Shell, Unilever, Tesco Among Blue-Chip Firms Urging Climate Action

The Corporate Leaders Group on Climate Change has confirmed that over 340 companies from 38 countries have now signed up to its latest Communiqué calling on the world's governments to take ambitious action to limit average global temperature increases to below 2°C.

The 2°C Challenge Communiqué will be formally launched at the Durban Summit next week in a move designed to step up pressure on diplomats as they attempt to broker a new global agreement to curb greenhouse gas emissions.

The Communiqué builds on the previous Copenhagen and Durban Communiqués released at the past two UN climate change summits, and calls on governments to make "visible progress" towards a new international treaty, arguing that "without this agreement, business lacks the clarity and certainty needed to invest to its fullest potential".

"We must not let short-term concerns, however important, drive climate change off the agenda," the statement adds.

Sandrine Dixson-Declève, director of the Corporate Leaders' Group, said that this "sends a really clear political signal that businesses want a robust, effective agreement out of Durban".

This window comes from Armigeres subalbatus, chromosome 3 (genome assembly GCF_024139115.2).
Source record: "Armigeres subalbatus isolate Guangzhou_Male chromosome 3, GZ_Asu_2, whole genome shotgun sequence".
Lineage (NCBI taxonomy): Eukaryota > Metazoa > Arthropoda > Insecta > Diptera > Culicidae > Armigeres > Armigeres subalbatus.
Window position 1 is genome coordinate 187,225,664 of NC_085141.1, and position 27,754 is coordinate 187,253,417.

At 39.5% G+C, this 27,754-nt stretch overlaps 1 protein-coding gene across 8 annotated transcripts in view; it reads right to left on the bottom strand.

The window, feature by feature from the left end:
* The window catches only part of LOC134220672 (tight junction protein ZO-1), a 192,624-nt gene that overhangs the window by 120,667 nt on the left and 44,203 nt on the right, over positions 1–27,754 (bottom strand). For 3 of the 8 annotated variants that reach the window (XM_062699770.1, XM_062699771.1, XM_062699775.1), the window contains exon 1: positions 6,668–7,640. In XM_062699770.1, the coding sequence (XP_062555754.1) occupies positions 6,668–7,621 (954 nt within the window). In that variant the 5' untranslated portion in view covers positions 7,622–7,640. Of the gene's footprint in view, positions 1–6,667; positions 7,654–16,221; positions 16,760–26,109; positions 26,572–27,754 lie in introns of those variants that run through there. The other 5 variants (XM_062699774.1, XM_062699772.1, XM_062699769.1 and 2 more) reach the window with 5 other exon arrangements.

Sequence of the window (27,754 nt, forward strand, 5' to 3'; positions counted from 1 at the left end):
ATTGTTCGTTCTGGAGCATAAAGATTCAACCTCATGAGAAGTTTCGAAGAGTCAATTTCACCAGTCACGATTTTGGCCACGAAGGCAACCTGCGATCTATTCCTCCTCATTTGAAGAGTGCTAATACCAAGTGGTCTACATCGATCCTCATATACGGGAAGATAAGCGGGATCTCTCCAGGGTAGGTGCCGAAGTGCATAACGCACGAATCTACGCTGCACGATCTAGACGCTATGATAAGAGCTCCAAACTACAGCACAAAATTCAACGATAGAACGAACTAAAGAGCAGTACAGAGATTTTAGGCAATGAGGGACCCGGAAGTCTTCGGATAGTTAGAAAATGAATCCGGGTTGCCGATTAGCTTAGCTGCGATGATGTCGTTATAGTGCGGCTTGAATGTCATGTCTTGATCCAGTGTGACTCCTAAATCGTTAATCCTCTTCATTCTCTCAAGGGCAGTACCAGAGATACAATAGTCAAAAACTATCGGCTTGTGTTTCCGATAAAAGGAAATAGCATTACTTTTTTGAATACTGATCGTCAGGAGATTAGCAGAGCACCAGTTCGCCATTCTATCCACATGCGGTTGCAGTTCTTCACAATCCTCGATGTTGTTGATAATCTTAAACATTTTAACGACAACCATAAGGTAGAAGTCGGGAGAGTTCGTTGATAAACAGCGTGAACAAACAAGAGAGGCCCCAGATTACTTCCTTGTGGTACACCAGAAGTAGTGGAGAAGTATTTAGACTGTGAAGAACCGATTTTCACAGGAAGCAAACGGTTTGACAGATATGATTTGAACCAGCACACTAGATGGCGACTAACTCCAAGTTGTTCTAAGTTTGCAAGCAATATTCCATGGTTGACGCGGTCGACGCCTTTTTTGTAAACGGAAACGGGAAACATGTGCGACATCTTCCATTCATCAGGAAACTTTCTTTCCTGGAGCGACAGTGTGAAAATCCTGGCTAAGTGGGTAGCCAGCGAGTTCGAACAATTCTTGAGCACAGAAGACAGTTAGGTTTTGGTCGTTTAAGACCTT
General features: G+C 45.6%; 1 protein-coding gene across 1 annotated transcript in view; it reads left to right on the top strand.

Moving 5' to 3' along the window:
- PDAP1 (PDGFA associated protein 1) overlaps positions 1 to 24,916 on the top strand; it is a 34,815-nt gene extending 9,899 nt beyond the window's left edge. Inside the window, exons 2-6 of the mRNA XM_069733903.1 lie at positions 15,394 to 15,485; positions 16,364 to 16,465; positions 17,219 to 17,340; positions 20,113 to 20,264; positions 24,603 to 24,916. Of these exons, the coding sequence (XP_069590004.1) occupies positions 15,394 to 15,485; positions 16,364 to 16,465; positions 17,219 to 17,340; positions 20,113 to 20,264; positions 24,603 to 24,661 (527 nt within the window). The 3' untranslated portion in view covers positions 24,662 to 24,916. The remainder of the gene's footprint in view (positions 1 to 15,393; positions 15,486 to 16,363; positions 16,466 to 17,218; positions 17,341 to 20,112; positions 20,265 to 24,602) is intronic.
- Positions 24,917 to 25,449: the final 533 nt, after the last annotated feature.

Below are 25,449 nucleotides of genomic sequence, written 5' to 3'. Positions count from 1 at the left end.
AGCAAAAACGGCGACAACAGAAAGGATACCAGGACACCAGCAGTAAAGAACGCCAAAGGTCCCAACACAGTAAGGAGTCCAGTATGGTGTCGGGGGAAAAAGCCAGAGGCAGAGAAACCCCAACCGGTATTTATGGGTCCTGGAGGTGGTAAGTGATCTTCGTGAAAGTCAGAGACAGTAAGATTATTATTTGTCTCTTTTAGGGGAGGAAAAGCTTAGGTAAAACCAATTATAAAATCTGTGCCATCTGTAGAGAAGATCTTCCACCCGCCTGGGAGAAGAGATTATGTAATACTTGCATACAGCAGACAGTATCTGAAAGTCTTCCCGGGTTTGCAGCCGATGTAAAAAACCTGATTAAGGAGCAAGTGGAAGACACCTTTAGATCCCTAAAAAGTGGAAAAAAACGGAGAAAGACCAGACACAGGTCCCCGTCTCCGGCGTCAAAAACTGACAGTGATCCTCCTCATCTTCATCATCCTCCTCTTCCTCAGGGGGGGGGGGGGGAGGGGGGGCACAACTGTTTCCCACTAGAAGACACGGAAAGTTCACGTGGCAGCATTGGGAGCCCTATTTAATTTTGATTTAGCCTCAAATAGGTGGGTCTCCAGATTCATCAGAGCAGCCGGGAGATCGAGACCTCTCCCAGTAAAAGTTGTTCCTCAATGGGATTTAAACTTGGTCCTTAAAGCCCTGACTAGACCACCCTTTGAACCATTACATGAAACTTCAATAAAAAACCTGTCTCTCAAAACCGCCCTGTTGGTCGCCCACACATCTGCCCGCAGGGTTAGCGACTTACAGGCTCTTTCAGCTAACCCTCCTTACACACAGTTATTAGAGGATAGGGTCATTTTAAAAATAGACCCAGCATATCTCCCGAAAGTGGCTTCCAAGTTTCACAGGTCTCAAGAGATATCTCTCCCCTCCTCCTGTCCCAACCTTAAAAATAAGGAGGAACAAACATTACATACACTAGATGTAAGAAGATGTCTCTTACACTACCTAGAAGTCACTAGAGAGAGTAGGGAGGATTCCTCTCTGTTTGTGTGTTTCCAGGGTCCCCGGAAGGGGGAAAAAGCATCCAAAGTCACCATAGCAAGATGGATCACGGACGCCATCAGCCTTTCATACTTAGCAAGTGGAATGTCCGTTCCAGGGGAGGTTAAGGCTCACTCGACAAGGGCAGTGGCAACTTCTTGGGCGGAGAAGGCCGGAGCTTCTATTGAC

"These companies know that this issue is too important to just kick the can down the road. Real progress is required," she added.

The Communiqué has been backed by some of the world's largest and most influential companies, including Shell, Diageo, Unilever, Tesco, BAA, Cisco and SAP.

It has also secured signatories from around the globe with 195 European firms joined by 54 from the Americas, 22 from Africa and 71 from Asia Pacific.

Unlike the previous Communiqués organised by the Corporate Leaders Group, the document is not solely focused on the UN summit and the NGO will continue to seek signatories through to the Rio+20 Summit next July.

A spokesman for the organisation acknowledged that the number of signatories is well below the more than 900 companies that signed up for the original Copenhagen Communiqué, but insisted that support for the document is continuing to grow.

"We spent six months building support for the Copenhagen Communiqué, but the 2°C Challenge Communiqué was only launched about a month ago and we are expecting to see more signatories come onboard right through to the Rio Summit," he explained.

"The latest Communiqué is also the most demanding we have ever produced and yet there are still hundreds of the world's largest companies signed up to it. It just proves there are plenty of progressive businesses out there."

This article originally appeared on BusinessGreen, and is reprinted with permission.

COP17 photo CC-licensed by the UNFCCC.